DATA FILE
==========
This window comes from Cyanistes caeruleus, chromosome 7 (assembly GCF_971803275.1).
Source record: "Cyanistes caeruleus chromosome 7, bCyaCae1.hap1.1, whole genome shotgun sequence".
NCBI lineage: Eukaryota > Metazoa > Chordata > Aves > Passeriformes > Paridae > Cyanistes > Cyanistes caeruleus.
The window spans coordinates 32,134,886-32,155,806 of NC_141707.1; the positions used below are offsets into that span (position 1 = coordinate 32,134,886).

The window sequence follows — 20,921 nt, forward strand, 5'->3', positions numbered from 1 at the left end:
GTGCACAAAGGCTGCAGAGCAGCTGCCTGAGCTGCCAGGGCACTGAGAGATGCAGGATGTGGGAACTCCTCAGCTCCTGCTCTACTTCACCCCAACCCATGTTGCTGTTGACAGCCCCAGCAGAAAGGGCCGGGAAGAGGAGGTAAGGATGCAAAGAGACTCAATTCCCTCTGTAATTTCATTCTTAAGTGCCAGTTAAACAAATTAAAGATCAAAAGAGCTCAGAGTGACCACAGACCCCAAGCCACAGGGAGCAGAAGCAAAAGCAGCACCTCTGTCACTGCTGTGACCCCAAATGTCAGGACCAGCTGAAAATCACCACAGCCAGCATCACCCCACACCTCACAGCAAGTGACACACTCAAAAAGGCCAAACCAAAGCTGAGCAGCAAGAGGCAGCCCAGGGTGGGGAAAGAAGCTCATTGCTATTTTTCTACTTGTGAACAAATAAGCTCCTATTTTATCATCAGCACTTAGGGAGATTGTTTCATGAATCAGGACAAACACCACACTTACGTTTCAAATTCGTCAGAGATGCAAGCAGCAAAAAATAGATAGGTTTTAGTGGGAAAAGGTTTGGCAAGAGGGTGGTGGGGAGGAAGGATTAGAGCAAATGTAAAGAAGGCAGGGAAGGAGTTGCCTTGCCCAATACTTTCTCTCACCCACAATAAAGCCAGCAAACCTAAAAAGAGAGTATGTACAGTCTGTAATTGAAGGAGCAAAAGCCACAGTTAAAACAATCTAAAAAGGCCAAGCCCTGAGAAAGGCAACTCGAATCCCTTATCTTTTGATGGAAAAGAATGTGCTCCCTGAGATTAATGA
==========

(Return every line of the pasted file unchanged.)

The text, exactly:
This window comes from Cyanistes caeruleus, chromosome 7 (assembly GCF_971803275.1).
Source record: "Cyanistes caeruleus chromosome 7, bCyaCae1.hap1.1, whole genome shotgun sequence".
NCBI lineage: Eukaryota > Metazoa > Chordata > Aves > Passeriformes > Paridae > Cyanistes > Cyanistes caeruleus.
The window spans coordinates 32,134,886-32,155,806 of NC_141707.1; the positions used below are offsets into that span (position 1 = coordinate 32,134,886).

The window sequence follows — 20,921 nt, forward strand, 5'->3', positions numbered from 1 at the left end:
GTGCACAAAGGCTGCAGAGCAGCTGCCTGAGCTGCCAGGGCACTGAGAGATGCAGGATGTGGGAACTCCTCAGCTCCTGCTCTACTTCACCCCAACCCATGTTGCTGTTGACAGCCCCAGCAGAAAGGGCCGGGAAGAGGAGGTAAGGATGCAAAGAGACTCAATTCCCTCTGTAATTTCATTCTTAAGTGCCAGTTAAACAAATTAAAGATCAAAAGAGCTCAGAGTGACCACAGACCCCAAGCCACAGGGAGCAGAAGCAAAAGCAGCACCTCTGTCACTGCTGTGACCCCAAATGTCAGGACCAGCTGAAAATCACCACAGCCAGCATCACCCCACACCTCACAGCAAGTGACACACTCAAAAAGGCCAAACCAAAGCTGAGCAGCAAGAGGCAGCCCAGGGTGGGGAAAGAAGCTCATTGCTATTTTTCTACTTGTGAACAAATAAGCTCCTATTTTATCATCAGCACTTAGGGAGATTGTTTCATGAATCAGGACAAACACCACACTTACGTTTCAAATTCGTCAGAGATGCAAGCAGCAAAAAATAGATAGGTTTTAGTGGGAAAAGGTTTGGCAAGAGGGTGGTGGGGAGGAAGGATTAGAGCAAATGTAAAGAAGGCAGGGAAGGAGTTGCCTTGCCCAATACTTTCTCTCACCCACAATAAAGCCAGCAAACCTAAAAAGAGAGTATGTACAGTCTGTAATTGAAGGAGCAAAAGCCACAGTTAAAACAATCTAAAAAGGCCAAGCCCTGAGAAAGGCAACTCGAATCCCTTATCTTTTGATGGAAAAGAATGTGCTCCCTGAGATTAATGA